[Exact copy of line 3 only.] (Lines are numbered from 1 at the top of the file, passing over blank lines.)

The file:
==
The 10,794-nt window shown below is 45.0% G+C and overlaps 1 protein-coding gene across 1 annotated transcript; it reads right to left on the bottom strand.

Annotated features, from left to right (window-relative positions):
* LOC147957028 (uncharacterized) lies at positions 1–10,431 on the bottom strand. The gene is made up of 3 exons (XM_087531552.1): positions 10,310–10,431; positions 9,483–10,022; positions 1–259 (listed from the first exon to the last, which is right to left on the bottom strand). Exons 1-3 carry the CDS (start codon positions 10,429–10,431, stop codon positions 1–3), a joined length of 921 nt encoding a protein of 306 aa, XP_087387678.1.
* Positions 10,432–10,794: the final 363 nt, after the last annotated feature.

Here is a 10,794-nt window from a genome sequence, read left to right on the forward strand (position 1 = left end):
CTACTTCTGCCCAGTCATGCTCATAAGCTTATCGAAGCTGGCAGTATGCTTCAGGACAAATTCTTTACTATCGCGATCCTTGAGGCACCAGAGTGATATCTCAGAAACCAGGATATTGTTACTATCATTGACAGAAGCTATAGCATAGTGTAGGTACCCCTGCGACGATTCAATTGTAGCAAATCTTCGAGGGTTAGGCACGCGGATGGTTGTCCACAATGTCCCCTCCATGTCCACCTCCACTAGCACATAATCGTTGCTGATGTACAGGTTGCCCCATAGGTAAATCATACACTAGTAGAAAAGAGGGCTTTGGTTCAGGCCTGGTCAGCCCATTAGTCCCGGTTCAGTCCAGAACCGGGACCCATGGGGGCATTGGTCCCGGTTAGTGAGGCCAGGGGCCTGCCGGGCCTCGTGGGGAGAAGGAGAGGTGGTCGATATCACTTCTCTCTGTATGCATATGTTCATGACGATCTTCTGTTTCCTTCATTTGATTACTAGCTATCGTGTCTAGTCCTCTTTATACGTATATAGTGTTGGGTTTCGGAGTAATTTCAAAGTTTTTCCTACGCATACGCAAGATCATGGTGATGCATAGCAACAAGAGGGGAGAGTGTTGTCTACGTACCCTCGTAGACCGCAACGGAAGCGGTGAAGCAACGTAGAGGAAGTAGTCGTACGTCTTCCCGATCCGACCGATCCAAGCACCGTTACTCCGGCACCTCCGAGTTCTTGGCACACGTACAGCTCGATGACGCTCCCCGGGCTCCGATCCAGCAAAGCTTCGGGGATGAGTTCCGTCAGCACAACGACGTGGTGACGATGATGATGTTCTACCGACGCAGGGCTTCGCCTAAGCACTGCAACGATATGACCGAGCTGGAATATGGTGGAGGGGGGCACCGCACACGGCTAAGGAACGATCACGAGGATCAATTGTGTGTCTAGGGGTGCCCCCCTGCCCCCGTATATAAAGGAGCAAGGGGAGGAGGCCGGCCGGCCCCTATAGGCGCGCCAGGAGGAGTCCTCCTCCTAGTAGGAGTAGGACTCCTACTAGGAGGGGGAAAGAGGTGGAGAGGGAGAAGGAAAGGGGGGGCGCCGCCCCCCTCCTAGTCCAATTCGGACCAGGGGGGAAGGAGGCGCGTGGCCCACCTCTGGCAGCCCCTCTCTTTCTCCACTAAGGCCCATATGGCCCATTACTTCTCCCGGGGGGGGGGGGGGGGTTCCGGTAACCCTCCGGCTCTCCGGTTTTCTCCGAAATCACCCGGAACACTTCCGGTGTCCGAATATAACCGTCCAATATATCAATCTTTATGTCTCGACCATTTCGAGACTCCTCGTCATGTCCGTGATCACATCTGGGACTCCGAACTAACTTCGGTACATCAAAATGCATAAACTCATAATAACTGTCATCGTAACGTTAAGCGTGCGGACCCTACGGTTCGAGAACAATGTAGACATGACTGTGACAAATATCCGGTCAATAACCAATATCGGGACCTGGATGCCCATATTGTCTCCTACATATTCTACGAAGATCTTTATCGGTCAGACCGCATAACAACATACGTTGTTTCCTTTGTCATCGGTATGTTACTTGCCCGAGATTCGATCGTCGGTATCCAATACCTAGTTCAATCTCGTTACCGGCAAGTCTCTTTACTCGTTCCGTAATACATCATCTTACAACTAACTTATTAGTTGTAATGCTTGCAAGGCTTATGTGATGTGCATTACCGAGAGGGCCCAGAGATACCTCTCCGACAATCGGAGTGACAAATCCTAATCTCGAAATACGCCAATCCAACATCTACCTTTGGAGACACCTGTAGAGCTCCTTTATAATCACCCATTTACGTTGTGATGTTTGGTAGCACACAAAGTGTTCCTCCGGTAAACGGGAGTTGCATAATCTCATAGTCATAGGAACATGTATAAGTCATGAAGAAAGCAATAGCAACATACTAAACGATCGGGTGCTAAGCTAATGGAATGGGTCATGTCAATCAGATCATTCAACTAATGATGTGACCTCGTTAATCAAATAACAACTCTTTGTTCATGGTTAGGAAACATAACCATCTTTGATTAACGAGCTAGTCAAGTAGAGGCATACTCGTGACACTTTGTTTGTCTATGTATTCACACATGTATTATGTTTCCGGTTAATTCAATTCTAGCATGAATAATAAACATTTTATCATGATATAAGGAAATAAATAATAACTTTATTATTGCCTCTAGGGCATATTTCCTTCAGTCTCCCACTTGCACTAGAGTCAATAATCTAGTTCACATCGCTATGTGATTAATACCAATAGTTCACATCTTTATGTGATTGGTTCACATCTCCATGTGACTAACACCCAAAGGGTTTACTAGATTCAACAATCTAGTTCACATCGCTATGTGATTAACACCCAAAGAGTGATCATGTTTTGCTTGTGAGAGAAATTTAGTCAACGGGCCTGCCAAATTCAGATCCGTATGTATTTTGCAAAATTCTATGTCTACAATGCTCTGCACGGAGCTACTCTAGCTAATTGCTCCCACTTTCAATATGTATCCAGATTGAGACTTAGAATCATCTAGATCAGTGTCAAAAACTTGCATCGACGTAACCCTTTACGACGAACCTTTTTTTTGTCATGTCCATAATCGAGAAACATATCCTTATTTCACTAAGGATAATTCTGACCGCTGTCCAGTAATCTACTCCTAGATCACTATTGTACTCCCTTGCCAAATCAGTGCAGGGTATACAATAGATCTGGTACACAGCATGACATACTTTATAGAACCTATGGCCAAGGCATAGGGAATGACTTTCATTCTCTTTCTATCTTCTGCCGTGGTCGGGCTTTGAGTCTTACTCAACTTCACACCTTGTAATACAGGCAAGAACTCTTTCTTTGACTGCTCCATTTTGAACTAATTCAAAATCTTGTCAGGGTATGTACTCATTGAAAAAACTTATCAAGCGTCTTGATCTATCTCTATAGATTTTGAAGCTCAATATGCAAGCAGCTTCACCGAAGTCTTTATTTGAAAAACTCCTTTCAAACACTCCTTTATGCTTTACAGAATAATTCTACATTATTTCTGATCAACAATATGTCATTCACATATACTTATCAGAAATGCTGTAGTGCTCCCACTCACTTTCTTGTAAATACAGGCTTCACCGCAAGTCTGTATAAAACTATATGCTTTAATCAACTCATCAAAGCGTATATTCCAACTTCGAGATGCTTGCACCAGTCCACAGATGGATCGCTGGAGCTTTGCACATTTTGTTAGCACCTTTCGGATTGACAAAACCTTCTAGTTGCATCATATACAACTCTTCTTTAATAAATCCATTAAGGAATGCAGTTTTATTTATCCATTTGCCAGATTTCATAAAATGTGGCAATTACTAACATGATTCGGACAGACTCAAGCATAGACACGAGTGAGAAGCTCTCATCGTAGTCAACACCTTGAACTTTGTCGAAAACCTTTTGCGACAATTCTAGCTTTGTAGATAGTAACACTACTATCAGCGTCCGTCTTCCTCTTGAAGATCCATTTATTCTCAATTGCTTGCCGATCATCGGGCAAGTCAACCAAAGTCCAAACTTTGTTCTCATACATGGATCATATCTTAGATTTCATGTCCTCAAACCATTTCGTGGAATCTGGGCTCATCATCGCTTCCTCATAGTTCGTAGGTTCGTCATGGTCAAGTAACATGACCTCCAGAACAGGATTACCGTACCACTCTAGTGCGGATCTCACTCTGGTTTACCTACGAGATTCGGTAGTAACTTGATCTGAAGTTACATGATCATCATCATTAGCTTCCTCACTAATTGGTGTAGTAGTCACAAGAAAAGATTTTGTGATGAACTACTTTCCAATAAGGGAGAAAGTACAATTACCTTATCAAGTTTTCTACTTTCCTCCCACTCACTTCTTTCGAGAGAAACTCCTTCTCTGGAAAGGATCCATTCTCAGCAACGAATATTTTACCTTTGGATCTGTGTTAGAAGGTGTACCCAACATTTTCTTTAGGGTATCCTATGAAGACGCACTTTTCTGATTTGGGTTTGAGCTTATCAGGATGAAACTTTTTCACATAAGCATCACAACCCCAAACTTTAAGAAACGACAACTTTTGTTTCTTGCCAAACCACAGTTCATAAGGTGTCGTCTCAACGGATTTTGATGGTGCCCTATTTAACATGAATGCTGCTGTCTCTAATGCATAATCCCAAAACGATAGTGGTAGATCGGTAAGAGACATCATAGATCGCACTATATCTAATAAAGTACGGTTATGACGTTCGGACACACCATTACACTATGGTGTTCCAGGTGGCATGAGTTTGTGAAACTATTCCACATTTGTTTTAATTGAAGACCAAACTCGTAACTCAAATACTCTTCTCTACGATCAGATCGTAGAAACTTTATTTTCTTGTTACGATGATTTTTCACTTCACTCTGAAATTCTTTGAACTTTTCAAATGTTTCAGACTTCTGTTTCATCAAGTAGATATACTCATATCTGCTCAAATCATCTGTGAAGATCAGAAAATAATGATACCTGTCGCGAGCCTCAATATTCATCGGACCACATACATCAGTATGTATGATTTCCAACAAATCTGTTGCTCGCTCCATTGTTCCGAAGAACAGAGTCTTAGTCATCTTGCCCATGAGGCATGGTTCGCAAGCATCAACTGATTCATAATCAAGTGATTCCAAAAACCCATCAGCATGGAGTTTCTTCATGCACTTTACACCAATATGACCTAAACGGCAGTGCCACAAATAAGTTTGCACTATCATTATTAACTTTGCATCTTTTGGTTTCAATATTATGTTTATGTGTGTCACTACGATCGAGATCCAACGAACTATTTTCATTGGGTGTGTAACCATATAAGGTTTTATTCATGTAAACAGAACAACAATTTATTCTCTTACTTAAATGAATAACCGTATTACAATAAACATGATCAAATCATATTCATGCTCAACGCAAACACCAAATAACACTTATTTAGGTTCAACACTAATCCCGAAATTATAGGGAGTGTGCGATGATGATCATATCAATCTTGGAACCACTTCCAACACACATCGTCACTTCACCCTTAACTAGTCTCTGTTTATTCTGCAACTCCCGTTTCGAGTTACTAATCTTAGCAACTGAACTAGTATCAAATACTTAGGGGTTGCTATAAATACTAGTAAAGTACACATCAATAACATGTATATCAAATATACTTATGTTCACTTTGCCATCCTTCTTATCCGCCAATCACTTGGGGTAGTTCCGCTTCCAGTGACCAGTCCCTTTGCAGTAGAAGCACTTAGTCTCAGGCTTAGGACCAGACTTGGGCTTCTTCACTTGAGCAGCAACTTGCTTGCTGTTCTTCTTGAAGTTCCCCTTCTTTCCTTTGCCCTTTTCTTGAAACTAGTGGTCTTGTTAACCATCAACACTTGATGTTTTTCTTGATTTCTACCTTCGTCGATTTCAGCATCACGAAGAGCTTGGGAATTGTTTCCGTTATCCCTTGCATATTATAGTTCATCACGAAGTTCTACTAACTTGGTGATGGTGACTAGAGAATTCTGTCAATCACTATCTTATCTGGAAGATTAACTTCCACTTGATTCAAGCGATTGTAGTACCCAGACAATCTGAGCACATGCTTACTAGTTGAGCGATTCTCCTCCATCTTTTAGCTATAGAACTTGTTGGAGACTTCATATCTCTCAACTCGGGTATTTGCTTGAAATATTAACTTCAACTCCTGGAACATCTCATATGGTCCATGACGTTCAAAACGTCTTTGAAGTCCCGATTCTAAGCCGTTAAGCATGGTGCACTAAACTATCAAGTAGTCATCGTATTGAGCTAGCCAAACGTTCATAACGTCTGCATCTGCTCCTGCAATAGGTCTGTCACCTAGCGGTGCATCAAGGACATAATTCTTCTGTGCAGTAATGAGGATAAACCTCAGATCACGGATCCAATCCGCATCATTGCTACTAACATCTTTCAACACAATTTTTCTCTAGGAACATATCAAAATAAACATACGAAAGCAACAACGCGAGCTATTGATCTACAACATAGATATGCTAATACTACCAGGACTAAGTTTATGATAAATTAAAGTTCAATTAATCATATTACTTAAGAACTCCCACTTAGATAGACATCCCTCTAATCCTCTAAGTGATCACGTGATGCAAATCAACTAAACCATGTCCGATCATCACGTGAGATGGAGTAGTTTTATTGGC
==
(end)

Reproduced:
* LOC147957028 (uncharacterized) lies at positions 1–10,431 on the bottom strand. The gene is made up of 3 exons (XM_087531552.1): positions 10,310–10,431; positions 9,483–10,022; positions 1–259 (listed from the first exon to the last, which is right to left on the bottom strand). Exons 1-3 carry the CDS (start codon positions 10,429–10,431, stop codon positions 1–3), a joined length of 921 nt encoding a protein of 306 aa, XP_087387678.1.